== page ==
As a railway boomtown, Big Valley was bereft of many social facilities in its early years. Church services, for example, were held in private homes or commercial buildings. Until the first Roman Catholic Church was built in 1917, Father Bazin of Stettler gave mass every fourth Sunday in Backstrom’s Hardware Store. This store was also used for Anglican Church services, with Reverends Child, Harrison, Bateman and Scallon also making visits there from Stettler. In 1918, the Bishop of the Anglican Diocese of Calgary was presented with a cheque for $500 from one Mrs. Caroline Leffler in England in order that a church might be established anywhere in his diocese where he felt it was most needed. By this time, thousands of young men and women from England had chosen to make south central Alberta their home.
It was no coincidence that Bishop Pinkham chose Big Valley as the site for Mrs. Leffler’s generosity. There was every reason to believe that the community was evolving into a metropolis, and that there were plenty of residents amongst the farmers, railway personnel and service workers who could identify themselves as Anglicans. Indeed, an Anglican congregational meeting had been held as early as 1917, with Fred Briggs as the Rector Warden. In June of that year, Reverend Scallon also performed a wedding in the community. In 1919, therefore, a wood frame church called St. Edmund’s was erected on a hill on the west side of Main Street. Father Scallon, who became the Church’s first resident minister, oversaw construction.
The economic boom in Big Valley did not last long. The Dominion government had taken over the Grand Trunk Pacific Railway, as well as the Canadian Northern. In 1921, they collapsed both lines into a single company, the Canadian National. The main purpose of this was to consolidate services. This meant closing down a number of branch and spur lines. In 1922, it was decided to make the former Grand Trunk Pacific line between Camrose and Calgary the main north-south artery for the CN in Alberta. Staff at Big Valley was severely cut, and, in 1923, train service between Big Valley and Vegreville was terminated. By 1930, the population of Big Valley stood at 440; in 1942 the town reverted to village status. The train and maintenance crews, which remained, did so mainly to ship local coal and mixed farming products south through Drumheller to Calgary.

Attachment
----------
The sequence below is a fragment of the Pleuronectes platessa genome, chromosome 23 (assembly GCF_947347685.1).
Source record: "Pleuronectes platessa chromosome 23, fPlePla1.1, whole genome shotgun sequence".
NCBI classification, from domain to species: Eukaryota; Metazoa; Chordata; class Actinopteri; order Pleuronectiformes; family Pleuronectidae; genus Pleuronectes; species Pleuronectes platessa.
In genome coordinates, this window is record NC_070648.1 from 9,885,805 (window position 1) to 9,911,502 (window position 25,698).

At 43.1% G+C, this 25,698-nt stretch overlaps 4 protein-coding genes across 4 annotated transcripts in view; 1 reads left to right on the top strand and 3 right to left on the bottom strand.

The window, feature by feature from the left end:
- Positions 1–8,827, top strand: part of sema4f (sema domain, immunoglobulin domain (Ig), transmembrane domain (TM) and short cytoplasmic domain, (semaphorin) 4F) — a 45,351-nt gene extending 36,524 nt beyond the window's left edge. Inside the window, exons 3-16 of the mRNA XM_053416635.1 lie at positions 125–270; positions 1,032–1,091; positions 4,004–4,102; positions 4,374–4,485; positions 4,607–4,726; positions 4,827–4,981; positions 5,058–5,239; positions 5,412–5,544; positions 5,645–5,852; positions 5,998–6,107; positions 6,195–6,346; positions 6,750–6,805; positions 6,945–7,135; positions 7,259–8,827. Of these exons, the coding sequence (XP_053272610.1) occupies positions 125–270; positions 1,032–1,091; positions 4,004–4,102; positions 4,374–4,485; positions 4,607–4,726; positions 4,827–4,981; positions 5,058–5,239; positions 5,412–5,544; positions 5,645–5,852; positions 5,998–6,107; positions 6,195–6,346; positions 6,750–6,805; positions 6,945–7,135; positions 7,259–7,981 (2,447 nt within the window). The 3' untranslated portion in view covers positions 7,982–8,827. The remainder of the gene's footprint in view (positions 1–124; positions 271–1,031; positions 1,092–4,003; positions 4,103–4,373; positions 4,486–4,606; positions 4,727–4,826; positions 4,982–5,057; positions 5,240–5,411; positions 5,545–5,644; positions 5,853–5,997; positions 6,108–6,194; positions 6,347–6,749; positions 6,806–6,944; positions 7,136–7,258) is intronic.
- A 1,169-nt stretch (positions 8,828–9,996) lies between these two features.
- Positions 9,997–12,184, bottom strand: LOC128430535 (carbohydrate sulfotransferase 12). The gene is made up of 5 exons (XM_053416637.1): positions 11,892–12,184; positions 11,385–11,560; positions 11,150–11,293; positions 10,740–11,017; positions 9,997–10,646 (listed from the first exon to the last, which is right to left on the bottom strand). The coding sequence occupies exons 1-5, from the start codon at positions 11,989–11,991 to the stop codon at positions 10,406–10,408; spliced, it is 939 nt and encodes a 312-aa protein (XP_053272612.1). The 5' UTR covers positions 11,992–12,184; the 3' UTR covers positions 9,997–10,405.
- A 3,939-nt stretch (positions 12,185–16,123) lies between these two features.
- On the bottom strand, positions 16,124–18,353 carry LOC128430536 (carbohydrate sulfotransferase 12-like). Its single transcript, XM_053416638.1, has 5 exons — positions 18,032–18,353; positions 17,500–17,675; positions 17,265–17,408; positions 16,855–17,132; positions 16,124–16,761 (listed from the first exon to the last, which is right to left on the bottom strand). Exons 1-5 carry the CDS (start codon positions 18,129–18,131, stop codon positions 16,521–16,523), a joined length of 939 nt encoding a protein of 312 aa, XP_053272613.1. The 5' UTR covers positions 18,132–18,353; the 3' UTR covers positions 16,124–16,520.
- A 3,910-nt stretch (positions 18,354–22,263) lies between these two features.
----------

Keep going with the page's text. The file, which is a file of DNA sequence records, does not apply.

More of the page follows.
St. Edmunds Church continued to survive however, until, in 1966, improved transportation encouraged many parishioners to travel 22km north to Stettler to attend church services. With little commercial development in the community, the St. Edmund’s Church building was allowed to remain standing, as it does today.

HISTORICAL SIGNIFICANCE:
The historical significance of St. Edmund’s Church lies in its service as an Anglican church for the community and district of Big Valley. It is closely associated with the boom period of the community between 1912 and 1922, when it was the major divisional point on the Canadian Northern branch line between Vegreville and Drumheller.

Internal

Status: Status Date:
Occasional Use
2001/11/01
Designation Status: Designation Date:
Provincial Historic Resource
2002/12/06
Register: N/A
Record Information: Record Information Date:
Tatiana Gilev 2002/12/17

Links

Internet:
Alberta Register of Historic Places: 4665-0816